You probably shouldn't jet-wash your GPU, but these crypto miners are

EVGA RTX 3060 Ti
(Image credit: Future)

What you need to know

  • Some crypto miners are jet-washing and bathing graphics cards, seemingly to prepare them for resale.
  • A recent change to Ethereum made it much more difficult to make a profit by mining cryptocurrency.
  • While there are safe ways to clean a graphics card, using a jet washer is not recommended.

Ethereum recently shifted from a proof-of-work model to proof-of stake. The change made mining an inefficient method for obtaining Ethereum. As a result, GPU prices are expected to go down.

Ethereum's move to proof-of-stake is good news for gamers but bad news for crypto miners. Since mining with consumer graphics cards is no longer profitable, many miners are looking for ways to unload their GPUs. Twitter user I_Leak_VN recently showed Vietnamese miners cleaning their GPUs in a strange way. Rather than using traditional cleaning methods, the miners used jet washers (via Tom's Hardware).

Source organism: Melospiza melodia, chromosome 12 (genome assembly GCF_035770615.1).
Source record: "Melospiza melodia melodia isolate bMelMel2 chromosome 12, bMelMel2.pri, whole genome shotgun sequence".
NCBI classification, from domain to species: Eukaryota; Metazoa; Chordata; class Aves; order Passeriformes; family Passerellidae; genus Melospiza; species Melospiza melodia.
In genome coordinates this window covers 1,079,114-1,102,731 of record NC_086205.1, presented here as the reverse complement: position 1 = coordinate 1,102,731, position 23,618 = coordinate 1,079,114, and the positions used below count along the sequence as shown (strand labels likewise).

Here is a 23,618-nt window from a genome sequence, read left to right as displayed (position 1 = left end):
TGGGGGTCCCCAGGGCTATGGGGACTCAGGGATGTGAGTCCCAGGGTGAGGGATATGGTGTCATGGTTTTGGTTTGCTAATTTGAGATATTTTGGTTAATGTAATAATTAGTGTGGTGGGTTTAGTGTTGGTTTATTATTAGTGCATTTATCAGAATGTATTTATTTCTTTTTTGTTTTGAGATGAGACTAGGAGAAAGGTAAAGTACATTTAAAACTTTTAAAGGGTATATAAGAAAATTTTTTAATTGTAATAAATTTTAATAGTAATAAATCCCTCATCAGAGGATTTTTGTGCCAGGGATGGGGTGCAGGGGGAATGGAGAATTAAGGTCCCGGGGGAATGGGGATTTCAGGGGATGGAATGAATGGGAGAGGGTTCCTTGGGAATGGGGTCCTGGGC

It is possible to clean GPUs safely, but it requires knowledge and precision. For example, you can clean a system with a can of compressed air (for components) and a small paintbrush (for fans). Not following the proper steps can have dangerous consequences. 

Using a jet washer adds a significant risk of pressure damage, such as breaking off a piece of a GPU, which may not be clear at first glance.

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I_Leak_VN recommends caution when shopping for used GPUs. That's sound advice, as miners may try to pawn off graphics cards on their last legs as "lightly used." Apparently, sellers may have also used a pressure washer to clean their cards.

When shopping for the best graphics cards, you should know the state of the GPU you're ordering. If you trust the previous owner, you can get a good deal on a used card, but with GPU prices dropping, it may be worth holding off until an unused component you want goes on sale.

Sean Endicott
News Writer and apps editor

Sean Endicott brings nearly a decade of experience covering Microsoft and Windows news to Windows Central. He joined our team in 2017 as an app reviewer and now heads up our day-to-day news coverage. If you have a news tip or an app to review, hit him up at